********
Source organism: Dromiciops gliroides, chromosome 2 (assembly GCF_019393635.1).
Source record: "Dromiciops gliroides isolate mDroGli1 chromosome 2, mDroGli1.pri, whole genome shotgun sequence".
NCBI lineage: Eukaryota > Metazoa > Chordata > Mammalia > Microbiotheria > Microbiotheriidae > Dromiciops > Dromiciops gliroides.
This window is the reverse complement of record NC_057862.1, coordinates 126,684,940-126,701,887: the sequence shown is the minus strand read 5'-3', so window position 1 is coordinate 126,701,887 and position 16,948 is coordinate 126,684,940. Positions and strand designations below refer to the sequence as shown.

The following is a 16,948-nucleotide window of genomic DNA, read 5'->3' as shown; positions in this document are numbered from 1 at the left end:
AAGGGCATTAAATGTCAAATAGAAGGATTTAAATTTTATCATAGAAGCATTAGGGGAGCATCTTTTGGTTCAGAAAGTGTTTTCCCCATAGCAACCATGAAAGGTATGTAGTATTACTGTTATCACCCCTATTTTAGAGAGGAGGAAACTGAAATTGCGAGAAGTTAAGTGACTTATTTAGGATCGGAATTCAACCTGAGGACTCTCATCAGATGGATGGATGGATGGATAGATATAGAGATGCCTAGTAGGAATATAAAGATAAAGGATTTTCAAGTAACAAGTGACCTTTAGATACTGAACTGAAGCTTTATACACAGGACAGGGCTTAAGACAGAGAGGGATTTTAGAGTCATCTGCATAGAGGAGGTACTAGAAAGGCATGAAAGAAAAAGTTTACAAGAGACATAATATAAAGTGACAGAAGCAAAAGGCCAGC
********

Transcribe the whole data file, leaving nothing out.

Source organism: Dromiciops gliroides, chromosome 2 (assembly GCF_019393635.1).
Source record: "Dromiciops gliroides isolate mDroGli1 chromosome 2, mDroGli1.pri, whole genome shotgun sequence".
NCBI lineage: Eukaryota > Metazoa > Chordata > Mammalia > Microbiotheria > Microbiotheriidae > Dromiciops > Dromiciops gliroides.
This window is the reverse complement of record NC_057862.1, coordinates 126,684,940-126,701,887: the sequence shown is the minus strand read 5'-3', so window position 1 is coordinate 126,701,887 and position 16,948 is coordinate 126,684,940. Positions and strand designations below refer to the sequence as shown.

The following is a 16,948-nucleotide window of genomic DNA, read 5'->3' as shown; positions in this document are numbered from 1 at the left end:
AAGGGCATTAAATGTCAAATAGAAGGATTTAAATTTTATCATAGAAGCATTAGGGGAGCATCTTTTGGTTCAGAAAGTGTTTTCCCCATAGCAACCATGAAAGGTATGTAGTATTACTGTTATCACCCCTATTTTAGAGAGGAGGAAACTGAAATTGCGAGAAGTTAAGTGACTTATTTAGGATCGGAATTCAACCTGAGGACTCTCATCAGATGGATGGATGGATGGATAGATATAGAGATGCCTAGTAGGAATATAAAGATAAAGGATTTTCAAGTAACAAGTGACCTTTAGATACTGAACTGAAGCTTTATACACAGGACAGGGCTTAAGACAGAGAGGGATTTTAGAGTCATCTGCATAGAGGAGGTACTAGAAAGGCATGAAAGAAAAAGTTTACAAGAGACATAATATAAAGTGACAGAAGCAAAAGGCCAGC